Thursday, May 19, 2022

Bears ‘all in on’ Justin Fields, but here’s how Chicago’s moves compare to recent teams with second-year QBs

Bears 'all in on' Justin Fields, but here's how Chicago's moves compare to recent teams with second-year QBs

If they’re trying to build around Fields, it’s not apparent

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New Bears general manager Ryan Poles said Friday that the team is “all in on” second-year quarterback Justin Fields. It’s no wonder, considering Chicago just one year ago traded up to select the Ohio State product No. 11 overall. But there’s a reason Poles had to confirm as much: the team’s actions this offseason haven’t necessarily catered to the young signal-caller. The new Bears regime will tell you there is more than one way to build a team and develop a franchise QB, but if you’re still skeptical they built an adequate supporting cast for Fields in 2022, recent history suggests your concerns are valid.

In the last three years, 2022 included, there have been 14 instances of young drafted QBs entering their second seasons with starting experience, and as unquestioned starters. Regardless of Fields’ own imperfections as a prospect, it’s very possible he will enter 2022 having gotten the least help — and the worst projected offensive lineup — among all 14.

Here’s a look at how his fellow young QBs have been aided offensively by their respective clubs:

2022

Justin Fields

Bears

WR Byron Pringle, WR Equanimeous St. Brown, TE Ryan Griffin

WR Velus Jones Jr.

2022

Trevor Lawrence

Jaguars

WR Christian Kirk, WR Zay Jones, TE Evan Engram, OG Brandon Scherff

N/A

2022

Mac Jones

Patriots

WR DeVante Parker, OT Trent Brown

OG Cole Strange, WR Tyquan Thornton

2022

Zach Wilson

Jets

TE C.J. Uzomah, TE Tyler Conklin, OG Laken Tomlinson

RB Breece Hall, WR Garrett Wilson

2022

Davis Mills

Texans

RB Marlon Mack, WR Chris Conley, C Justin Britt, OG A.J. Cann

OG Kenyon Green

2021

Joe Burrow

Bengals

N/A

WR Ja’Marr Chase, OT Jackson Carman

2021

Justin Herbert

Chargers

TE Jared Cook, C Corey Linsley, OG Matt Feiler

OT Rashawn Slater, WR Josh Palmer

2021

Tua Tagovailoa

Dolphins

WR Will Fuller, C Matt Skura

WR Jaylen Waddle

2021

Jalen Hurts

Eagles

N/A

WR DeVonta Smith, OL Landon Dickerson

2020

Daniel Jones

Giants

N/A

OT Andrew Thomas

2020

Kyler Murray

Cardinals

WR DeAndre Hopkins

N/A

2020

Dwayne Haskins

Washington

N/A

RB Antonio Gibson, WR Antonio Gandy-Golden

2020

Drew Lock

Broncos

RB Melvin Gordon, OG Graham Glasgow

WR Jerry Jeudy, WR K.J. Hamler, C Lloyd Cushenberry

2020

Gardner Minshew

Jaguars

RB Chris Thompson, TE Tyler Eifert

WR Laviska Shenault

We’re not comparing apples to apples here. As these moves are entirely on offense, they don’t account for justified investments on the other side of the ball; Chicago, for example, made two enticing additions to its defense in Kyler Gordon and Jaquan Brisker via this year’s draft, just as, say, the 2020 Giants went heavy on defense during Daniel Jones’ second year. Some teams’ additions may also appear only marginally more impressive than those of the Bears; the Patriots, for example, aren’t necessarily getting rave reviews for making DeVante Parker the “shiny new weapon” for Mac Jones.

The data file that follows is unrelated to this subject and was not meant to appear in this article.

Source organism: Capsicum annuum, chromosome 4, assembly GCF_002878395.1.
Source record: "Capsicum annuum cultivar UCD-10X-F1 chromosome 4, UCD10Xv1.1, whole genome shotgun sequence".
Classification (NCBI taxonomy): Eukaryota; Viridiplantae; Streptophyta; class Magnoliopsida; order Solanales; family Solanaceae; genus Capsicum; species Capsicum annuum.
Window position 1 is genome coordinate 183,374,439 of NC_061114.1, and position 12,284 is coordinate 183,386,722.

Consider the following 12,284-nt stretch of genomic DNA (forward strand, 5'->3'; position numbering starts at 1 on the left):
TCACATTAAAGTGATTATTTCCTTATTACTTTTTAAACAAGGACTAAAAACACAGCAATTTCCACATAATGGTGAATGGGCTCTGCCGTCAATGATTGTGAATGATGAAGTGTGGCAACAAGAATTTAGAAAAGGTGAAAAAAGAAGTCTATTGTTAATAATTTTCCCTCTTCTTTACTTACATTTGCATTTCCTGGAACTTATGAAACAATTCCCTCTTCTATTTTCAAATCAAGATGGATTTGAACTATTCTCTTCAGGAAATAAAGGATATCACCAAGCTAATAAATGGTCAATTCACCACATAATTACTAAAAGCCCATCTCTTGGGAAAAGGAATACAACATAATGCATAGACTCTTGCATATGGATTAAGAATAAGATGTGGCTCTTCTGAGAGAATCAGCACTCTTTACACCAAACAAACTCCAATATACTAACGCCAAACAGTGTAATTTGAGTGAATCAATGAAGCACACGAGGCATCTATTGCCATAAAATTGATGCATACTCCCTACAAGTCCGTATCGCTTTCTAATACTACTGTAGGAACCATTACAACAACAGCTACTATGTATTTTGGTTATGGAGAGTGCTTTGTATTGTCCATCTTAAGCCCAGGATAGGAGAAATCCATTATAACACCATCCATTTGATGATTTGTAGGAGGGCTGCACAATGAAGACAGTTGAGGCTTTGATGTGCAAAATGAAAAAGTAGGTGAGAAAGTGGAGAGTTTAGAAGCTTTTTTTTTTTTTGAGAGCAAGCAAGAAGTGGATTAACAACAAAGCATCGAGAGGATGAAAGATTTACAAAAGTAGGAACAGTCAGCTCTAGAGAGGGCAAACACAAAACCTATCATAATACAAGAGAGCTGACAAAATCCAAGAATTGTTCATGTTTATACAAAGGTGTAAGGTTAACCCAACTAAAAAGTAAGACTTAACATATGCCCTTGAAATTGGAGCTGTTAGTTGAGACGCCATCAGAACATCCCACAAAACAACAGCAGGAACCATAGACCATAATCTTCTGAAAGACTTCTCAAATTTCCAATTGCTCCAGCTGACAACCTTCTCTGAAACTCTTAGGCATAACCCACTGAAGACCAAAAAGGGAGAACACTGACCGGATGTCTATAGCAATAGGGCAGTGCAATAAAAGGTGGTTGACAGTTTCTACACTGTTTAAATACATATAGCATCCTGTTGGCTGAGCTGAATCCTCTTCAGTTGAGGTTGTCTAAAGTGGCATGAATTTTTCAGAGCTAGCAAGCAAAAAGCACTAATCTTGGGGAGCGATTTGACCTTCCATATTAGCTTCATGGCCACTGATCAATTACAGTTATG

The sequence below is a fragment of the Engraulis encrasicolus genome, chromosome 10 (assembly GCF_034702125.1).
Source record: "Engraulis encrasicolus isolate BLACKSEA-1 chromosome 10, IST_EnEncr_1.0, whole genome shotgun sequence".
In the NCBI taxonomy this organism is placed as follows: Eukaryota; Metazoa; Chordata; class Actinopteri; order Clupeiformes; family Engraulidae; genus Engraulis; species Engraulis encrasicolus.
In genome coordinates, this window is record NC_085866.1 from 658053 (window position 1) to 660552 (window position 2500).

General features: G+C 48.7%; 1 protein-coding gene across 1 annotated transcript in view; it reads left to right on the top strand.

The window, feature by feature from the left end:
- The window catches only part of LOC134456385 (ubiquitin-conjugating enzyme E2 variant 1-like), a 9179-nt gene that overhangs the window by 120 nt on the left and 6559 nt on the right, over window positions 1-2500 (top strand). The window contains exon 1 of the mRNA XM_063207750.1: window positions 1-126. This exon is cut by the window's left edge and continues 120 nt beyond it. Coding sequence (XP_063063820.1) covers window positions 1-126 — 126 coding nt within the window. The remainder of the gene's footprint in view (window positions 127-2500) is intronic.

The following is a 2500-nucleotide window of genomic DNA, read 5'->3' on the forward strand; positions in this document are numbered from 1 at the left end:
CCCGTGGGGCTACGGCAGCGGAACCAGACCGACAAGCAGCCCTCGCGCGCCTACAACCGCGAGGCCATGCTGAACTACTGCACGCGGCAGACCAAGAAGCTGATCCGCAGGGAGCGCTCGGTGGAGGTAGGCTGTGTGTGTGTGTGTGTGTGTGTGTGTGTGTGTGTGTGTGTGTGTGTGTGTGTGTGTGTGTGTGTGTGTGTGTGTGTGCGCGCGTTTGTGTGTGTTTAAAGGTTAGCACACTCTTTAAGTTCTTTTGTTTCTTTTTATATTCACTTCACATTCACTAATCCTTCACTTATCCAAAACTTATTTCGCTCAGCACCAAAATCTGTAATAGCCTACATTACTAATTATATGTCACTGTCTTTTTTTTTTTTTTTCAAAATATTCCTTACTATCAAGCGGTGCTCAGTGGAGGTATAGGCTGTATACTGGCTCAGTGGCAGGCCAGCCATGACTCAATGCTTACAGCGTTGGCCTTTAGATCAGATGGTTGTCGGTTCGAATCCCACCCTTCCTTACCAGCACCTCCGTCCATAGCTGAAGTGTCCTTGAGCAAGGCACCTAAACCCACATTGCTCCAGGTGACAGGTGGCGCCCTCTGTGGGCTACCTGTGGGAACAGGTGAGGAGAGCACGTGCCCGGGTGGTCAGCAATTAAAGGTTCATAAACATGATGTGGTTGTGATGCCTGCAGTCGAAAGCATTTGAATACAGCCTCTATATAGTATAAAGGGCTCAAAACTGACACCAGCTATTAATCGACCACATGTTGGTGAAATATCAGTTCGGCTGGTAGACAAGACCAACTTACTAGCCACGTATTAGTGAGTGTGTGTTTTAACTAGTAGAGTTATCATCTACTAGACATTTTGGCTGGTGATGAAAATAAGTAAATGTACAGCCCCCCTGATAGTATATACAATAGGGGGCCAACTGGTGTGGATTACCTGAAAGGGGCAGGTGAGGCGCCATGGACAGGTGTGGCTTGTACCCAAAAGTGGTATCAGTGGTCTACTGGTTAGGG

This, however, is where the context of each team’s supporting cast comes in. The Patriots also have Damien Harris, Jakobi Meyers, Kendrick Bourne and Hunter Henry as skill-position starters. The Bengals entered 2021 with Burrow set to throw not only to Chase, but Tee Higgins, Tyler Boyd and C.J. Uzomah. The Chargers’ lineup already included Austin Ekeler, Mike Williams and Keenan Allen. The Eagles had Miles Sanders, Zach Ertz, Dallas Goedert and a Super Bowl-tested offensive line. The Cardinals already had Kenyan Drake, Larry Fitzgerald and Christian Kirk when they added Hopkins in 2020.

The Bears? Their projected offensive lineup, for Fields’ sophomore season, is as follows: RB David Montgomery, WR Darnell Mooney, WR Byron Pringle, WR Velus Jones Jr., TE Cole Kmet, LT Teven Jenkins, LG Cody Whitehair, C Lucas Patrick, RG Dakota Dozier, RT Larry Borom. Perhaps it’ll be an improvement on their 2021 squad, which went 6-11 as the Matt Nagy regime sputtered to the finish line. Perhaps new coordinator Luke Getsy will allow Fields to utilize his dual-threat athleticism. Perhaps new coach Matt Eberflus will keep the defense feisty. But it’s awfully hard to look at the guys directly around Fields and believe the Bears a.) are serious about putting the QB in the best position for 2022, or b.) came even close to doing just that.

It’s not a money issue, either; the Bears currently own more than $16 million in salary cap space, with a league-leading $117.6 million projected available in 2023. That may well mean Poles and Co. are simply gearing up for a Jets- or Jaguars-level spending spree next offseason. By then, however, they will be halfway through Fields’ rookie deal — and one year closer to the deadline for exercising the QB’s fifth-year option.

It’s possible Fields’ own talent will lift the Bears above expectations in 2022. It’s possible (but unlikely) Chicago has a blockbuster addition waiting up its sleeve. It’s possible they’ll still be competitive for other reasons. But if Bears fans gripe about their team failing to properly help their star young QB take a step forward, let them. In the end, the QB and the supporting cast must both contribute to the man under center going from hopeful to confirmed face of the franchise. It’s safe to say, at this juncture, Fields has a taller task than some of his peers in terms of making that leap.

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